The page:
Obama Paints a New Vision for Nation's Urban Policy
By Robin Shulman
Addressing a White House urban affairs summit on Monday, President Obama called for the "reinvention" of America's cities and metropolitan areas and vowed to spark a public conversation to create a "new, imaginative, bold vision" for urban policy.
The speech was Obama's first as president dedicated to urban issues, a subject he called "near and dear to my heart."
He promised to send Cabinet members across the country this summer to engage Americans toward the creation of a national urban agenda, and he announced, for the first time in 30 years, an intensive interagency review to take a "hard look" at how federal policy impacts urban areas.
The summit was the first indication that the White House might back its newly created Office of Urban Affairs with the kind of muscle that Obama suggested during his campaign. That goal, introduced before the economic collapse, would reverse decades of federal disinterest in cities.
The meeting convened dozens of policy experts, along with mayors, county officials, governors and a half-dozen agency heads to discuss how the federal government can help build competitive, sustainable and inclusive urban areas.
Obama noted that he has lived almost all his life in cities, including studying in Los Angeles, New York and Cambridge, Mass., and founding his political career in Chicago.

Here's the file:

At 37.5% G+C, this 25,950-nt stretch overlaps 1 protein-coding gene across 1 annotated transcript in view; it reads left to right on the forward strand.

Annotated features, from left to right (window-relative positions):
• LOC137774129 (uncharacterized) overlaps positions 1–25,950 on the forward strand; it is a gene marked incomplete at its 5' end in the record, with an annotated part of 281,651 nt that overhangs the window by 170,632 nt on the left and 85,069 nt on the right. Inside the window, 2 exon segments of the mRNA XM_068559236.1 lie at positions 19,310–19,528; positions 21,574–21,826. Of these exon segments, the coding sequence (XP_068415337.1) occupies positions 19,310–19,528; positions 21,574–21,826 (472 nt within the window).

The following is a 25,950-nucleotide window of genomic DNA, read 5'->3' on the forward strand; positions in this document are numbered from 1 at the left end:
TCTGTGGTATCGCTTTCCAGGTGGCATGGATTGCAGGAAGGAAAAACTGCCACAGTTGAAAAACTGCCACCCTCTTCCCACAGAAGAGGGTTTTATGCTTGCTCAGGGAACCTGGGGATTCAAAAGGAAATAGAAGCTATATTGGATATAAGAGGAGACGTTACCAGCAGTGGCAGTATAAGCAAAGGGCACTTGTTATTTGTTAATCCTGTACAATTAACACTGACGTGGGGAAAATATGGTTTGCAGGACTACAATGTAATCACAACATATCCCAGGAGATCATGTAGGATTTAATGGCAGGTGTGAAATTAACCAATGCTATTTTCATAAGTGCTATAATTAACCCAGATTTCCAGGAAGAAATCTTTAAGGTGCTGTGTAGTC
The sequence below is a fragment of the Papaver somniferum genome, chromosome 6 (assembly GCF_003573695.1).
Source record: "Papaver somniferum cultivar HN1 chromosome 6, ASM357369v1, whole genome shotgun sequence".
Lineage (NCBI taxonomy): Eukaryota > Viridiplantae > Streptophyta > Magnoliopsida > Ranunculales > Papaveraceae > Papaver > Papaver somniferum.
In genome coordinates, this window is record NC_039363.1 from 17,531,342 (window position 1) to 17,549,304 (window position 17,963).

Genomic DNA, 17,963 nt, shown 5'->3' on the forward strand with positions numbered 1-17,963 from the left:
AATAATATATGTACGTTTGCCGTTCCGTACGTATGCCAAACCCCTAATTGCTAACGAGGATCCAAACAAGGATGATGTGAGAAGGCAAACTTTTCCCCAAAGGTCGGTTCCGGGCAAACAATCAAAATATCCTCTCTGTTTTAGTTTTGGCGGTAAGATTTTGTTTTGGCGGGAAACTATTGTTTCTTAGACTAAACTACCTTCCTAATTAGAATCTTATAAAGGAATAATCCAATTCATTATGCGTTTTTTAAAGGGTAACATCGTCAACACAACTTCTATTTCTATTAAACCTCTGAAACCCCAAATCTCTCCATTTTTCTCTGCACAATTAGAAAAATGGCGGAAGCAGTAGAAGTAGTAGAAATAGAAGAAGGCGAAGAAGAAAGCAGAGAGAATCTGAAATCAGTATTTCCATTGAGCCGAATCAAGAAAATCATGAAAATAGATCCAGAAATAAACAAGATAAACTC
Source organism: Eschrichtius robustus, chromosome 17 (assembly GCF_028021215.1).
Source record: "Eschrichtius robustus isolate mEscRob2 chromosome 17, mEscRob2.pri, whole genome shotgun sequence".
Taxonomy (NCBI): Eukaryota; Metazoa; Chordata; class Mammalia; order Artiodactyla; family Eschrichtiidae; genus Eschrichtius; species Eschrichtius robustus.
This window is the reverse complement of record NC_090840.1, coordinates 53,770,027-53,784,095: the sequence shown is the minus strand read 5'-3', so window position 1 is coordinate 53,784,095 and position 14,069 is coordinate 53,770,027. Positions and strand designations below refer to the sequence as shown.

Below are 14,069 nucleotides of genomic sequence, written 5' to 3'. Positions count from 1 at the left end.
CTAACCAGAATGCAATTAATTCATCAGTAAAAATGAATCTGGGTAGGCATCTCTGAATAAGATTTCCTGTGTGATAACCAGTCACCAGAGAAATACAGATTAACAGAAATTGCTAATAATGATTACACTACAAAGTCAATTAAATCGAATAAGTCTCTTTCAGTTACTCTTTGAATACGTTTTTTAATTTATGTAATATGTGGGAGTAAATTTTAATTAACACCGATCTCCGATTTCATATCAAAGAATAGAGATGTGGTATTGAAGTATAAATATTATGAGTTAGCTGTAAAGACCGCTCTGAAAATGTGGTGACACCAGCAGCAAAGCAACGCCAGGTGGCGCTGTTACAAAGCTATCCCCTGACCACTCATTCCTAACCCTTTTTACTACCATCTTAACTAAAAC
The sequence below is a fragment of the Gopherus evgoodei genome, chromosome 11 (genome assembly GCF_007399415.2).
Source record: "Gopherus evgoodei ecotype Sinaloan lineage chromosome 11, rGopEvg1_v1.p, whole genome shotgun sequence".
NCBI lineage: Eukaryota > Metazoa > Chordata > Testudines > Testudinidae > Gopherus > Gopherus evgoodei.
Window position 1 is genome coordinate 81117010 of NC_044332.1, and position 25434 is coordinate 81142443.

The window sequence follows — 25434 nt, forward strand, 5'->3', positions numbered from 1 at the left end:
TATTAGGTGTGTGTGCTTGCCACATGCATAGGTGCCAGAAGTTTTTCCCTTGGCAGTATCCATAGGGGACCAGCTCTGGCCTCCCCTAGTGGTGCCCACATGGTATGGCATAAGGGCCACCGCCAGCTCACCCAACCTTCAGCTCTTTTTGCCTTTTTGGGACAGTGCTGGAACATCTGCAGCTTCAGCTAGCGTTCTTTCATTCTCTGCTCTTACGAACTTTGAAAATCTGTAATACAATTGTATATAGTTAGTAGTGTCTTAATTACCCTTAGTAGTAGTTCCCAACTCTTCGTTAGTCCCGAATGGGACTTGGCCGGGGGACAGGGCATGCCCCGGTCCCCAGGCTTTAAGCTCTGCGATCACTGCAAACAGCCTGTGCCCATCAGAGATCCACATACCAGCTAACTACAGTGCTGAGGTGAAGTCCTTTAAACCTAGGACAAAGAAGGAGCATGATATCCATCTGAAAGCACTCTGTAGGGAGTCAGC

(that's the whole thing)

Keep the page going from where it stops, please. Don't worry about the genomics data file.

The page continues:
But he said that he defined "urban" as not just inner cities, but also their surrounding suburbs, asserting that there is no longer a divide between the two.
"Even as we've seen many of our central cities continuing to grow in recent years, we've seen their suburbs and exurbs grow roughly twice as fast," said Obama. "It's not just our cities that are hotbeds of innovation anymore, it's our growing metropolitan areas."
He said he would send members of his Cabinet and the Office of Urban Affairs to look at innovations in cities around the country to elevate as best practices.
Obama noted Denver, for its plans to build a public transit system to handle the city's anticipated growth; Philadelphia, for its urban agriculture; and Kansas City, which has weatherized homes and built a ecologically minded transit system in one low-income neighborhood.
The president also said he has directed the Office of Management and Budget, the Domestic Policy Council, the National Economic Council, and the Office of Urban Affairs to review federal policies impacting urban areas, in terms of infrastructure, transportation, housing, energy, sustainable development and education.
Obama acknowledged that the economic crisis has caused four out of five American cities to cut services, and 48 states to face the prospects of budget deficits in the coming fiscal year. But he said the federal government must do more than just help cities weather the current economic storm -- it must figure out ways to "rebuild them on a newer, firmer, stronger foundation."
He also presented a comprehensive effort to build sustainable communities, led by the secretaries of the Departments of Housing and Urban Development and Transportation, and the head of the Environmental Protection Agency.
"For too long, federal policy has actually encouraged sprawl and congestion and pollution, rather than quality public transportation and smart, sustainable development," said Obama.
He said that developing housing, transportation and energy-efficiency should "go hand in hand."
July 14, 2009; 7:00 AM ET
Categories: Barack Obama , Economy
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